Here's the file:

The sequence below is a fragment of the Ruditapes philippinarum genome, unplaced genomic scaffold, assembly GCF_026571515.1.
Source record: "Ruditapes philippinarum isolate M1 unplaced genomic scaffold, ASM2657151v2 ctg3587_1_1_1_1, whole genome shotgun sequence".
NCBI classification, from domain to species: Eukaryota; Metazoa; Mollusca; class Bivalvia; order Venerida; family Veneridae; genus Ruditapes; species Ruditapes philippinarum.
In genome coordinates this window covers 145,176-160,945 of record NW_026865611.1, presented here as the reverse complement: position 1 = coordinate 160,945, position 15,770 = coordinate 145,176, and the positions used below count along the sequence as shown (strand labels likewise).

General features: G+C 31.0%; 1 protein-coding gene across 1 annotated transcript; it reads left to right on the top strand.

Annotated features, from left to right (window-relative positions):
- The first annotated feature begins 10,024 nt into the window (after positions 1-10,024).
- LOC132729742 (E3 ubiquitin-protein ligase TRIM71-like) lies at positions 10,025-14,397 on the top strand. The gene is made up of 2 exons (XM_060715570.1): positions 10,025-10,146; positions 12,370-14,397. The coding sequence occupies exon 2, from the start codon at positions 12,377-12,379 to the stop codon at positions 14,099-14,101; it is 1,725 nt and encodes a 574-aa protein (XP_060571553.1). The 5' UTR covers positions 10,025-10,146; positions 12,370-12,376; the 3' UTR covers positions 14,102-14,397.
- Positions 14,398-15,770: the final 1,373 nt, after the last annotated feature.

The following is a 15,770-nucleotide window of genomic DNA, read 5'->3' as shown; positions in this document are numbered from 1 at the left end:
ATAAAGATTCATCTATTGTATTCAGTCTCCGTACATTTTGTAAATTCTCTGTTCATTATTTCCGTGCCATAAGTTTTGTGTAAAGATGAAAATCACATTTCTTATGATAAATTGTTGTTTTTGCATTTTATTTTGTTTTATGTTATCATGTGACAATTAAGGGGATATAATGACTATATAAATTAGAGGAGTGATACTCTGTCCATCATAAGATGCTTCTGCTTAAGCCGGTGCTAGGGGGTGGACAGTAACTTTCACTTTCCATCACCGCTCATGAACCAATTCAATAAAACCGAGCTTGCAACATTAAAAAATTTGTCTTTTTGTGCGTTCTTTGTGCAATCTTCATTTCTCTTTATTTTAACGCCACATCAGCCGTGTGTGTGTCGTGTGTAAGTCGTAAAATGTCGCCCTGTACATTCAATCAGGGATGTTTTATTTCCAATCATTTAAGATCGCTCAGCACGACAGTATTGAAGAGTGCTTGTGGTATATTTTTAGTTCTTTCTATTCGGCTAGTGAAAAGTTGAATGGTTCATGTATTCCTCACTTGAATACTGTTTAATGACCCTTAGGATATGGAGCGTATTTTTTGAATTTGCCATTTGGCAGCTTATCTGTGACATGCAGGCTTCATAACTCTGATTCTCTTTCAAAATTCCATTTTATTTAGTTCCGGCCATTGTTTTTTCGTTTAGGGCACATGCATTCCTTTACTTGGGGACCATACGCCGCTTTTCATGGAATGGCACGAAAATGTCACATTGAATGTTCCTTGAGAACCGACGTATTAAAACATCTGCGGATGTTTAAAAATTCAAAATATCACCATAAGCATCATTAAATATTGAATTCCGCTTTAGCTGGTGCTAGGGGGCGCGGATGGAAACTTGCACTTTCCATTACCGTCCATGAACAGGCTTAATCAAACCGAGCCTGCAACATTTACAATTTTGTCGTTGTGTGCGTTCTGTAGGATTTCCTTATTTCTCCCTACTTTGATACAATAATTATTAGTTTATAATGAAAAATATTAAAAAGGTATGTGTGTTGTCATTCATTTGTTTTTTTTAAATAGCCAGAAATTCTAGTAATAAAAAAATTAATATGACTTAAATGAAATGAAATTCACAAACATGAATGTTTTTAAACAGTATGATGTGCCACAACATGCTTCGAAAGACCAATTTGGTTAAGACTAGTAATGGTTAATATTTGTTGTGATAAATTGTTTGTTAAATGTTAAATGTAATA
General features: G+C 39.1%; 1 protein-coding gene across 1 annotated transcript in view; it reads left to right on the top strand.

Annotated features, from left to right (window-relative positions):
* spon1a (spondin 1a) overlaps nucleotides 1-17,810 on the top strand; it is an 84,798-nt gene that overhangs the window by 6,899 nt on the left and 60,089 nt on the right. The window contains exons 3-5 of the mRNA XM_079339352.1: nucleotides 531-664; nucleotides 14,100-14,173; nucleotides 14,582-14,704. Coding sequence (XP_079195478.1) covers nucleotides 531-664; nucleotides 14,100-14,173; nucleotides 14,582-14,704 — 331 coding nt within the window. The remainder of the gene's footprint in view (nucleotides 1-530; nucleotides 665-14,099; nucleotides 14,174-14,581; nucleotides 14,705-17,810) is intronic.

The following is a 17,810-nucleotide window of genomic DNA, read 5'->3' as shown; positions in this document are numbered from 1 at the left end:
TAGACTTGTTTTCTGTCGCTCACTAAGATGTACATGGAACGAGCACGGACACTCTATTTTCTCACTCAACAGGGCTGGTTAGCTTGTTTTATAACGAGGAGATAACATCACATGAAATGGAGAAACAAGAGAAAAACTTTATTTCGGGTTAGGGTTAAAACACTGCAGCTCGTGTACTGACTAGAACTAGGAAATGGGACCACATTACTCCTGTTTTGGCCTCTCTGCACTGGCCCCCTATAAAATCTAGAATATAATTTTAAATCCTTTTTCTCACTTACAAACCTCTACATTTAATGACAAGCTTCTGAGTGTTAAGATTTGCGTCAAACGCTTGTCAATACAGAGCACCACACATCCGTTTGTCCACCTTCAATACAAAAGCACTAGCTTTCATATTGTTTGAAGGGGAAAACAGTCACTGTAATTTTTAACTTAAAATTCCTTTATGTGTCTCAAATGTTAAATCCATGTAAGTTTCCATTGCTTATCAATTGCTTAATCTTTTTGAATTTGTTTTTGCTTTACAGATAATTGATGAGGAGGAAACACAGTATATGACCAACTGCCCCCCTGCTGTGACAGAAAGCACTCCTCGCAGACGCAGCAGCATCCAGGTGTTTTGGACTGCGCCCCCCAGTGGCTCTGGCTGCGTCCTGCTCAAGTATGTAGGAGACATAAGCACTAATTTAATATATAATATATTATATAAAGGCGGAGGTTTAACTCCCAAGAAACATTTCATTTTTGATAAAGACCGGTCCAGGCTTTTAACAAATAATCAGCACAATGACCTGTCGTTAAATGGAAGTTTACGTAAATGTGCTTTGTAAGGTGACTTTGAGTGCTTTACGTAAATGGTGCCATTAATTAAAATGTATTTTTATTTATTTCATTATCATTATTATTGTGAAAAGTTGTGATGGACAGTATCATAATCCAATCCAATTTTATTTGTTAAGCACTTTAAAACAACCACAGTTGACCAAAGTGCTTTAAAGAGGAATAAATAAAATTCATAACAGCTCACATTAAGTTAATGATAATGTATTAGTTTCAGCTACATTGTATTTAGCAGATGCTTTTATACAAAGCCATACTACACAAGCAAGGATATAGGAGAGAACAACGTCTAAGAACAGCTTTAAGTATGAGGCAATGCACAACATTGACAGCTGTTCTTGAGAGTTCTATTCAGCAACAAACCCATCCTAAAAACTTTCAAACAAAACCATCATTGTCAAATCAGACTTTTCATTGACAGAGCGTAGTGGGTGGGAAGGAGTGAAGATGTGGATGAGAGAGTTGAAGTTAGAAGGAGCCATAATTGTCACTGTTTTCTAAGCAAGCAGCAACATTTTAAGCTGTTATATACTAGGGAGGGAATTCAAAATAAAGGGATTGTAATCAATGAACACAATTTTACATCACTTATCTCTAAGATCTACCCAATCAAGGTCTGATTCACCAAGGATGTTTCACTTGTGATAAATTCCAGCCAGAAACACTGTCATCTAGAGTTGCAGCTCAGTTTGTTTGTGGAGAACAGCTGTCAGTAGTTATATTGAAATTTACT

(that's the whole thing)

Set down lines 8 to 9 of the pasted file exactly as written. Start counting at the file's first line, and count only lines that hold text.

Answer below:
- LOC132729742 (E3 ubiquitin-protein ligase TRIM71-like) lies at positions 10,025-14,397 on the top strand. The gene is made up of 2 exons (XM_060715570.1): positions 10,025-10,146; positions 12,370-14,397. The coding sequence occupies exon 2, from the start codon at positions 12,377-12,379 to the stop codon at positions 14,099-14,101; it is 1,725 nt and encodes a 574-aa protein (XP_060571553.1). The 5' UTR covers positions 10,025-10,146; positions 12,370-12,376; the 3' UTR covers positions 14,102-14,397.
- Positions 14,398-15,770: the final 1,373 nt, after the last annotated feature.